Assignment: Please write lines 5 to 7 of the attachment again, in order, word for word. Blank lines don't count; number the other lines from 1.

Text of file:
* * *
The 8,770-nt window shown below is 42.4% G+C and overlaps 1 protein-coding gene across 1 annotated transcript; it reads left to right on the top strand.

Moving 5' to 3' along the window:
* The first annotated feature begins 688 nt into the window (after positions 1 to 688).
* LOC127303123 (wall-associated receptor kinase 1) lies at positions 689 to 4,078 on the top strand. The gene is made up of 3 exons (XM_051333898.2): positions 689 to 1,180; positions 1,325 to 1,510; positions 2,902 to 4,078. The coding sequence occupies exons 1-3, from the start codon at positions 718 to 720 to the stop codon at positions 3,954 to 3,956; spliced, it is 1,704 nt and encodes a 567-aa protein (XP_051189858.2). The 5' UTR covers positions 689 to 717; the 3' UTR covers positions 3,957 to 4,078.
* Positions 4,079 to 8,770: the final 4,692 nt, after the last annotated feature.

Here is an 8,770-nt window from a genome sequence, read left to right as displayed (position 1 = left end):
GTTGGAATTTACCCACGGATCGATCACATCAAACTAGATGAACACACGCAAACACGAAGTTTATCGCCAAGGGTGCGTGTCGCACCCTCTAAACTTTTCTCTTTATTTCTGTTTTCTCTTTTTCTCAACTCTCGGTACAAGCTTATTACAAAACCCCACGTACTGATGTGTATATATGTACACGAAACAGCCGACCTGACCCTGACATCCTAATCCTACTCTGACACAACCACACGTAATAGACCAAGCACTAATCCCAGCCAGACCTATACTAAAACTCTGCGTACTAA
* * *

* Positions 4,079 to 8,770: the final 4,692 nt, after the last annotated feature.

Here is an 8,770-nt window from a genome sequence, read left to right as displayed (position 1 = left end):
GTTGGAATTTACCCACGGATCGATCACATCAAACTAGATGAACACACGCAAACACGAAGTTTATCGCCAAGGGTGCGTGTCGCACCCTCTAAACTTTTCTCTTTATTTCTGTTTTCTCTTTTTCTCAACTCTCGGTACAAGCTTATTACAAAACCCCACGTACTGATGTGTATATATGTACACGAAACAGCCGACCTGACCCTGACATCCTAATCCTACTCTGACACAACCACACGTAATAGACCAAGCACTAATCCCAGCCAGACCTATACTAAAACTCTGCGTACTAA